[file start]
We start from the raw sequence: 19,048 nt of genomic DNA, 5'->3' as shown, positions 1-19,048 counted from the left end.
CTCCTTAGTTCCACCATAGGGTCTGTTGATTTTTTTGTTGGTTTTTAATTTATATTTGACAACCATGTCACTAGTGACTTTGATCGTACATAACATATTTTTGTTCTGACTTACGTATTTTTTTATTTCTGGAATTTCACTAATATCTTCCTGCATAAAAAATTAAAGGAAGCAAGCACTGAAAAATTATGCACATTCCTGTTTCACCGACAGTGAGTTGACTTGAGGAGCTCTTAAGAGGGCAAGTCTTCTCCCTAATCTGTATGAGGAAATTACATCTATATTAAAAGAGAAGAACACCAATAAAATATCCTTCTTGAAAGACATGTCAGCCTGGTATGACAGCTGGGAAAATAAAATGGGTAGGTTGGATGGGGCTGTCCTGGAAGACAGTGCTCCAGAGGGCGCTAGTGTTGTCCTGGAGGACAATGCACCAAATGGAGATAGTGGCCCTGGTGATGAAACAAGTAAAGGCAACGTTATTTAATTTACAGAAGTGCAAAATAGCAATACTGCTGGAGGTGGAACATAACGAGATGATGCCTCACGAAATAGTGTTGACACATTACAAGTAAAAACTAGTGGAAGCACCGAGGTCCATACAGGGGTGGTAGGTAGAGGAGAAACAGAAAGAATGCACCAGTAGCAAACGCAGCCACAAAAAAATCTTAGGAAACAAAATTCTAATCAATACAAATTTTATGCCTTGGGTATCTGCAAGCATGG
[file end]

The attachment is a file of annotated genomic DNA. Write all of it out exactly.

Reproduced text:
We start from the raw sequence: 19,048 nt of genomic DNA, 5'->3' as shown, positions 1-19,048 counted from the left end.
CTCCTTAGTTCCACCATAGGGTCTGTTGATTTTTTTGTTGGTTTTTAATTTATATTTGACAACCATGTCACTAGTGACTTTGATCGTACATAACATATTTTTGTTCTGACTTACGTATTTTTTTATTTCTGGAATTTCACTAATATCTTCCTGCATAAAAAATTAAAGGAAGCAAGCACTGAAAAATTATGCACATTCCTGTTTCACCGACAGTGAGTTGACTTGAGGAGCTCTTAAGAGGGCAAGTCTTCTCCCTAATCTGTATGAGGAAATTACATCTATATTAAAAGAGAAGAACACCAATAAAATATCCTTCTTGAAAGACATGTCAGCCTGGTATGACAGCTGGGAAAATAAAATGGGTAGGTTGGATGGGGCTGTCCTGGAAGACAGTGCTCCAGAGGGCGCTAGTGTTGTCCTGGAGGACAATGCACCAAATGGAGATAGTGGCCCTGGTGATGAAACAAGTAAAGGCAACGTTATTTAATTTACAGAAGTGCAAAATAGCAATACTGCTGGAGGTGGAACATAACGAGATGATGCCTCACGAAATAGTGTTGACACATTACAAGTAAAAACTAGTGGAAGCACCGAGGTCCATACAGGGGTGGTAGGTAGAGGAGAAACAGAAAGAATGCACCAGTAGCAAACGCAGCCACAAAAAAATCTTAGGAAACAAAATTCTAATCAATACAAATTTTATGCCTTGGGTATCTGCAAGCATGG